Transfusion Positive criticised for ‘extravagant’ spending

Audit finds Hepatitis C support group spent money on overseas, trips and beauty treatments

A screengrab showing a table of expenses taken from the HSE audit.

A screengrab showing a table of expenses taken from the HSE audit.


A support group for people who contracted Hepatitis C from contaminated blood products has been strongly criticised for significant extravagant spending and governance deficiencies in a new internal HSE audit.

The Transfusion Positive organisation received €3.215 million in funding from the HSE between 2005 and 2014.

However the newly-published HSE internal audit highlights what it describes as extravagant expenditure which was not deemed to represent value for taxpayers’ money.

The audit finds that funding provided by the HSE to Transfusion Positive was not used economically, efficiently, effectively or appropriately”.

It says that in excess of 90 per cent of public funds provided to Transfusion Positive during the period between 2009 and 2014 was spent on overseas trips, weekends away, dining, expenses of the organisation’s executive committee members and directors as well as on complementary/beauty therapies and legal costs.

“In internal audit’s opinion acceptance of public funds means accepting the responsibility and obligations of stewardship, transparency and acountability for the expenditure of such funds. That did not happen in the case of Transfusion Positive.”

“In 2012 Transfusion Positive’s funding was cut significantly. Prior to 2012, the impression created by Transfusion Positive was that money was no object and extravagant expenditure was normal.”

HSE internal audit also found that Transfusion Positive delegates spent at least €3,052 on alcohol while attending international liver conferences and while dining and attending weekends away in Ireland.

The audit report says “the purchase of alcohol is not an acceptable use of public funds”.

The internal audit says its work was hampered by Transfusion Positive’s lack of records.

It says the organisation informed the HSE’s internal audit unit that it had destroyed financial records as it was not aware it had to maintain such material.

The internal audit report says a further area of concern was the use of a director’s personal credit card as “a de facto corporate credit card”. It says 271 transactions costing €101,852 were paid on behalf of Transfusion Positive and re-couped from the company. It says late credit card payment fee and penalties to the value of €716 were also charged to Transfusion Positive.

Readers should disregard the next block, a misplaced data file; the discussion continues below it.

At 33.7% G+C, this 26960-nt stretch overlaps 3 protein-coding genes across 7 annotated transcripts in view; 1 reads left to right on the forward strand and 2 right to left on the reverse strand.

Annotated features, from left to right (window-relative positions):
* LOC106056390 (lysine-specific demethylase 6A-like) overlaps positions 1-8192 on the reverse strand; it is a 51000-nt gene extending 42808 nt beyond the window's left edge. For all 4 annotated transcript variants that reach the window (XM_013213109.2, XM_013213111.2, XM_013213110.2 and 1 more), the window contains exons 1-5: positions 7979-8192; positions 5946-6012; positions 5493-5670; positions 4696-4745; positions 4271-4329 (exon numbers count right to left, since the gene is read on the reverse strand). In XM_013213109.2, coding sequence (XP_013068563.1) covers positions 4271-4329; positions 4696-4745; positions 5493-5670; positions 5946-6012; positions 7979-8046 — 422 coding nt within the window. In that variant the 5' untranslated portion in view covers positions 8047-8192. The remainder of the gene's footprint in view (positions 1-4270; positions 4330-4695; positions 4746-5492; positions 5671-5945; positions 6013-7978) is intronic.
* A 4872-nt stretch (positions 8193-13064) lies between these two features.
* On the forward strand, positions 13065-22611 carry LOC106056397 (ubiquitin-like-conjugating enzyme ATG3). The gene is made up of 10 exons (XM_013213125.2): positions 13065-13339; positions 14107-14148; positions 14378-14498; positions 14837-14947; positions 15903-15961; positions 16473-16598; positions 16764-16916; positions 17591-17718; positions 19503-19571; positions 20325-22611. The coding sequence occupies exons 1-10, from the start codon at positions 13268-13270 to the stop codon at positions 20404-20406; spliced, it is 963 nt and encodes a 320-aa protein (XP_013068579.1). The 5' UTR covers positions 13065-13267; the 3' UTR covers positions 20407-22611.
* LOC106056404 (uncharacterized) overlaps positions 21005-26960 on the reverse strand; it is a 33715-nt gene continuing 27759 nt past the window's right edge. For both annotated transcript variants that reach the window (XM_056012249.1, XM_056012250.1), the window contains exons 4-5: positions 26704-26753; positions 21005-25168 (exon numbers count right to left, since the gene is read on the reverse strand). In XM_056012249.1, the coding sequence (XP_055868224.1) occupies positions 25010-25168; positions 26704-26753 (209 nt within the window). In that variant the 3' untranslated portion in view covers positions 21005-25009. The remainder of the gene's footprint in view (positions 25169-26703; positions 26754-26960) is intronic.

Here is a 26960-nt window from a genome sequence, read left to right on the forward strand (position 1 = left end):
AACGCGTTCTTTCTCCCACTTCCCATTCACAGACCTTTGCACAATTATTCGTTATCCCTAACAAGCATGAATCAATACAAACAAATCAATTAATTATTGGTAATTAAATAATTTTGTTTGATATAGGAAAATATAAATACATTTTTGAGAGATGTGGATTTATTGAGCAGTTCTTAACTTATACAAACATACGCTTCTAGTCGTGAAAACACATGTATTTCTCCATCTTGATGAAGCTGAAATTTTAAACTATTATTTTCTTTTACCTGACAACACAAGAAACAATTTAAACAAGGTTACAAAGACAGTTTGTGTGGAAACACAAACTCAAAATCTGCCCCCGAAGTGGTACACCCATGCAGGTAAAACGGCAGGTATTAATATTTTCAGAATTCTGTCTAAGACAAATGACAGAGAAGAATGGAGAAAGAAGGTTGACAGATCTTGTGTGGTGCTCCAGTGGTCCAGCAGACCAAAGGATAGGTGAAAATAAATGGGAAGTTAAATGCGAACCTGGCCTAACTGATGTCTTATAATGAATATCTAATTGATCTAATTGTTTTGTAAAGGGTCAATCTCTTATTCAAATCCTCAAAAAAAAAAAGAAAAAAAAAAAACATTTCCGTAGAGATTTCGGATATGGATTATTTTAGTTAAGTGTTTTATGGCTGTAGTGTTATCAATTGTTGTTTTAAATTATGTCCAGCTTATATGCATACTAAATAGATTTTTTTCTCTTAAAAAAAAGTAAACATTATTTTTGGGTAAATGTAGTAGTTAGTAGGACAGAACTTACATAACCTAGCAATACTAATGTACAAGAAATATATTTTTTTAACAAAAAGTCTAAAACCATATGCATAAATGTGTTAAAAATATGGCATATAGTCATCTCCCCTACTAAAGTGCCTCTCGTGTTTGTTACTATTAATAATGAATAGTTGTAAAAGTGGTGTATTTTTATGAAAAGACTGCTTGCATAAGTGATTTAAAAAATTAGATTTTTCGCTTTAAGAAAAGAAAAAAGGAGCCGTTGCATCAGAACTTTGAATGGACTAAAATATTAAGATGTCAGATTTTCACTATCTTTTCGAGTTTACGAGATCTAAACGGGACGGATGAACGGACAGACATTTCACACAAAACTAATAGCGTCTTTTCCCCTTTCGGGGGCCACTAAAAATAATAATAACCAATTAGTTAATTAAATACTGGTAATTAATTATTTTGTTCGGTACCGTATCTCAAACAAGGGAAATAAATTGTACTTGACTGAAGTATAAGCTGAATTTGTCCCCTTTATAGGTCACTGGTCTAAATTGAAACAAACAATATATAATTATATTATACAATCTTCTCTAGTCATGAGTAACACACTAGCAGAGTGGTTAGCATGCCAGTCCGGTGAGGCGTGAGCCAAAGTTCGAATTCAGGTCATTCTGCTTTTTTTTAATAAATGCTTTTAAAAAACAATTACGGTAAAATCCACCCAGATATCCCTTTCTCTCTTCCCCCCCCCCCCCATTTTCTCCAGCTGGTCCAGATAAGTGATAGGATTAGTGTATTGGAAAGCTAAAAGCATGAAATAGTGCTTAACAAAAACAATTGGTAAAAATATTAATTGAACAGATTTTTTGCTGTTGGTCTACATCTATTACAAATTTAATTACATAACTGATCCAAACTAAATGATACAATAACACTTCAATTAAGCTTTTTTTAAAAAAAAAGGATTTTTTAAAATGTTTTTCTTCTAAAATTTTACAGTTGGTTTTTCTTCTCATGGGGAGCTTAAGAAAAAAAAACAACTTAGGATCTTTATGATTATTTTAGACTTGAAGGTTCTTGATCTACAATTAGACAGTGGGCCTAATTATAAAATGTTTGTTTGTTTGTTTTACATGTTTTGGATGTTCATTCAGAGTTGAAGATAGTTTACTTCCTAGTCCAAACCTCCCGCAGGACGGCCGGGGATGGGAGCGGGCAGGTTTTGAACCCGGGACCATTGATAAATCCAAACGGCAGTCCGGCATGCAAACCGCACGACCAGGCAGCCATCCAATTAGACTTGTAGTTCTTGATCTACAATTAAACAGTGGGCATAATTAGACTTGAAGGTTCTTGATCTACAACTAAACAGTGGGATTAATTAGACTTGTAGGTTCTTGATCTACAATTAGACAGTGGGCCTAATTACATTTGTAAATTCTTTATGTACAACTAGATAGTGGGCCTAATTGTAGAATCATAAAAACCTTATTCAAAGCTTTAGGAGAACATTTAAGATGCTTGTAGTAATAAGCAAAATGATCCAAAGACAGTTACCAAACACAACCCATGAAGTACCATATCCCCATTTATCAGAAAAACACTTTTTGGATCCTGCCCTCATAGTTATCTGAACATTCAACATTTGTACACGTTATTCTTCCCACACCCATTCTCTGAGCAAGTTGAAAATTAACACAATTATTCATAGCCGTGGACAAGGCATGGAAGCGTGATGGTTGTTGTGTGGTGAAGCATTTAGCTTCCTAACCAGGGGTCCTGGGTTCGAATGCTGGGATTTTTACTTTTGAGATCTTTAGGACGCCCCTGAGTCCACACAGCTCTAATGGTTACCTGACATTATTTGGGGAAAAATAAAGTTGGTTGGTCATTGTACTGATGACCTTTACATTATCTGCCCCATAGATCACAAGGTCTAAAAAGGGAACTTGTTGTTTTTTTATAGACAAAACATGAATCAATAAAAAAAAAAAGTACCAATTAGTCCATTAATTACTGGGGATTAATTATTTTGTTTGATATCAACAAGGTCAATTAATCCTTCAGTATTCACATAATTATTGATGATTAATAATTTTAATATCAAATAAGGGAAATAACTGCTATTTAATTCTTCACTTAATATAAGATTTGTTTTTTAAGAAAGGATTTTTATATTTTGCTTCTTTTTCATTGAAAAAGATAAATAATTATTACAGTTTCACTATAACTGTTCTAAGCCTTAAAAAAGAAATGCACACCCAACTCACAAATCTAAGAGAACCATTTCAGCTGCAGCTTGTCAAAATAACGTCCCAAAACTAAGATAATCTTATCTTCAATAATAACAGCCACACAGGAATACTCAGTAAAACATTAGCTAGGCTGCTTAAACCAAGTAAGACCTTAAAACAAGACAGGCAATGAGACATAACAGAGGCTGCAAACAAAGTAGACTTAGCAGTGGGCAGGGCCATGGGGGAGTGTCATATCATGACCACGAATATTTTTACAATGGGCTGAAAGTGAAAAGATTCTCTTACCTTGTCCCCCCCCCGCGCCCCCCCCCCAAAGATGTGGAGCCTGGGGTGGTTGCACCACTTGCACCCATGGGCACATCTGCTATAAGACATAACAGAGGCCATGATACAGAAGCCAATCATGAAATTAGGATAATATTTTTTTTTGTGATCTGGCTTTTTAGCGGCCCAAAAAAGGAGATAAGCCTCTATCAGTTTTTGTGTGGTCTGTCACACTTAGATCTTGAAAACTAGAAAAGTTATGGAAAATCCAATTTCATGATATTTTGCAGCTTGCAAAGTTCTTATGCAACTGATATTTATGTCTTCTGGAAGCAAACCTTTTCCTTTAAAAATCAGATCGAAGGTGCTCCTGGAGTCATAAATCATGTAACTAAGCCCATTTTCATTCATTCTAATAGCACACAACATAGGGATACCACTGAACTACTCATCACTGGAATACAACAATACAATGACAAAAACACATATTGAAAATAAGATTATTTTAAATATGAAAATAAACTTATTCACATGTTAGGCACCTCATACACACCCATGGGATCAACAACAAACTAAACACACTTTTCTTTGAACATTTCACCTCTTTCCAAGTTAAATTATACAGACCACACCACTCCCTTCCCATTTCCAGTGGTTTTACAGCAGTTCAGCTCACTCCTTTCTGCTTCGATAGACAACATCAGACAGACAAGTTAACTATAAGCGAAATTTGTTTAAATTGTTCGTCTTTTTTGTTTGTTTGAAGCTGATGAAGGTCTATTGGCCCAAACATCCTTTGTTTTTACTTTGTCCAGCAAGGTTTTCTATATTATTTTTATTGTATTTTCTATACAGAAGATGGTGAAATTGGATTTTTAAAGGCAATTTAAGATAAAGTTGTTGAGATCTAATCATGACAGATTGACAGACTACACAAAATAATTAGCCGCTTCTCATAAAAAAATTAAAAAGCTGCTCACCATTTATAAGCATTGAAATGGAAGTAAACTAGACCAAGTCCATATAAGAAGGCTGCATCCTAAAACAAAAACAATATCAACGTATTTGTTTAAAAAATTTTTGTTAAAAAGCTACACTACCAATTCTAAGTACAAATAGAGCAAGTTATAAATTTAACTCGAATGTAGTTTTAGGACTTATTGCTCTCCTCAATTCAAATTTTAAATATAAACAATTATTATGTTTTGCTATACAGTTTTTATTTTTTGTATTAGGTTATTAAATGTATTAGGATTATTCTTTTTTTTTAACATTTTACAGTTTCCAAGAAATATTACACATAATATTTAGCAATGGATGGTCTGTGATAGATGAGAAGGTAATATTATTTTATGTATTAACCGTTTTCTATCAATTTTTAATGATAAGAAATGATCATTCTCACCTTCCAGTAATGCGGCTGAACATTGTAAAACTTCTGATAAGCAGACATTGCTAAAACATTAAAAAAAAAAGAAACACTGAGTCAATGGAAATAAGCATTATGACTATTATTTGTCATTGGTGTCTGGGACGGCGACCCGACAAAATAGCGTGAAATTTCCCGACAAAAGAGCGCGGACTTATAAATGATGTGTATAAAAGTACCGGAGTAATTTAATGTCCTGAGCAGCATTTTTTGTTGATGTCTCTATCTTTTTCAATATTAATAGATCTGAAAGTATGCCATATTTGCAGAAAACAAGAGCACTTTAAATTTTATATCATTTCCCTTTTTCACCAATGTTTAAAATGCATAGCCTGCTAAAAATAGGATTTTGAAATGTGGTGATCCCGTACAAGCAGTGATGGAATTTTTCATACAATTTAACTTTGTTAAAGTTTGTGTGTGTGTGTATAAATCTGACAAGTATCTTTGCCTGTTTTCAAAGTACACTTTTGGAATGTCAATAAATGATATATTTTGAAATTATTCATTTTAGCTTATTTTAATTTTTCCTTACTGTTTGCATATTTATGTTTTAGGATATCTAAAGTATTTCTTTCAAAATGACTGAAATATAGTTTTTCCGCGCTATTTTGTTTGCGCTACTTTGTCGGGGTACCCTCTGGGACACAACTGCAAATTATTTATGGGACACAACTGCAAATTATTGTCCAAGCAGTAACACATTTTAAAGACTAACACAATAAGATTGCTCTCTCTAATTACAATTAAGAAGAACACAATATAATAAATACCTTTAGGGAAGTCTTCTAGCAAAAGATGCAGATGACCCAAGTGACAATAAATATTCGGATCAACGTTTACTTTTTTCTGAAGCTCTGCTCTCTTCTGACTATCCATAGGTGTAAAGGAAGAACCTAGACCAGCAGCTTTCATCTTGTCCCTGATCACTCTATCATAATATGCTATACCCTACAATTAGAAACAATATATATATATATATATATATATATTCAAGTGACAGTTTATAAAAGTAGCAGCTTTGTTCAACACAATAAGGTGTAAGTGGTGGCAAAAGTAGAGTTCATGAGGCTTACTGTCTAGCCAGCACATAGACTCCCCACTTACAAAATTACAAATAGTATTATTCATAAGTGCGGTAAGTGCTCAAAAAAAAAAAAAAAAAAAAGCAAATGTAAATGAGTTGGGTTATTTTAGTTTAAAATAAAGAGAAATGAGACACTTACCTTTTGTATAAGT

“In addition this personal credit cared was front loaded with €10,000 in advance of a trip to a US conference. Receipts were not available for the US expenditure.”

The internal audit report also says that Transfusion Positive was not open and transparent with the HSE, which provided it with its funding. It says the organisation “strenuously resisted the HSE line division’s requests for basic financial information” as well as for it to account for its expenditure of public funds and to implement improved governance.

The report says Transfusion Positive had a “fraught business relationship with the HSE line division responsible for its funding”.

The audit report says the areas of extravagant expenditure identified includes €546,838 spent on 36 weekends, over €72,000 on AGMs held over 3 days, €424,730 on expenses of executive committee members, more than €37,900 on bills for dining and €8,114 on gifts.

“Weekend expenditure included expenditure of €131,460 on a wide range of complementary therapies, massage and beauty treatments. Further areas of extravagance included rental costs of €289,082 or €58,000 peranum on office accommodation (a house in Clanwilliam Square) which was opened for 1.5 days each week and expenditure of over €70,000 by executive committee members attending highly-specialised international conferences which were targeted at highly -specialised Hepatitis C clinicians. None of Transfusion Positive’s executive committee members are clinicians.”

No one from Transfusion Positive was immediately available for comment.

The chairwoman of Transfusion Positive Maura Long said there were no financial irregularities found in relation to the organisation.

She said Transfusion Positive had already implemented many of the recommendations set out in the audit report and was working to implement others in conjunction with the HSE. She said it was working closely with the HSE.

She all money spend by the organisation had been for the benefit of members who had been infected by the State as well as their families.